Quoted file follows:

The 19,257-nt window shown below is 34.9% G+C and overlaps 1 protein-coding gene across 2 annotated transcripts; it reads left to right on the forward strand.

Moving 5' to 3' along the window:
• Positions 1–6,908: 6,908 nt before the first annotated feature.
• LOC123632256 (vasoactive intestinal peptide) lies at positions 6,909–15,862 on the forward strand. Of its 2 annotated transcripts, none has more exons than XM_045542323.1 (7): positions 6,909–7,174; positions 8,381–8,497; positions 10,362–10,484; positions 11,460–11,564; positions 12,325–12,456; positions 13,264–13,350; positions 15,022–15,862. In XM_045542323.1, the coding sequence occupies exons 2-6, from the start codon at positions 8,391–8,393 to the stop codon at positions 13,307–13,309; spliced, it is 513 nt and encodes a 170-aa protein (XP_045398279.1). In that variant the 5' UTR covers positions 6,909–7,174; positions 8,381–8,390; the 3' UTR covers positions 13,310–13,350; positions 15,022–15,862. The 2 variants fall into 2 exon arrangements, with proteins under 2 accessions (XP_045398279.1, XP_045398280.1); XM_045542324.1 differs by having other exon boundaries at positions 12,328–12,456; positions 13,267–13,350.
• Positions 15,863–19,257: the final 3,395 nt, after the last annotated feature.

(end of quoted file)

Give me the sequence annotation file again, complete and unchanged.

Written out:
The 19,257-nt window shown below is 34.9% G+C and overlaps 1 protein-coding gene across 2 annotated transcripts; it reads left to right on the forward strand.

Moving 5' to 3' along the window:
• Positions 1–6,908: 6,908 nt before the first annotated feature.
• LOC123632256 (vasoactive intestinal peptide) lies at positions 6,909–15,862 on the forward strand. Of its 2 annotated transcripts, none has more exons than XM_045542323.1 (7): positions 6,909–7,174; positions 8,381–8,497; positions 10,362–10,484; positions 11,460–11,564; positions 12,325–12,456; positions 13,264–13,350; positions 15,022–15,862. In XM_045542323.1, the coding sequence occupies exons 2-6, from the start codon at positions 8,391–8,393 to the stop codon at positions 13,307–13,309; spliced, it is 513 nt and encodes a 170-aa protein (XP_045398279.1). In that variant the 5' UTR covers positions 6,909–7,174; positions 8,381–8,390; the 3' UTR covers positions 13,310–13,350; positions 15,022–15,862. The 2 variants fall into 2 exon arrangements, with proteins under 2 accessions (XP_045398279.1, XP_045398280.1); XM_045542324.1 differs by having other exon boundaries at positions 12,328–12,456; positions 13,267–13,350.
• Positions 15,863–19,257: the final 3,395 nt, after the last annotated feature.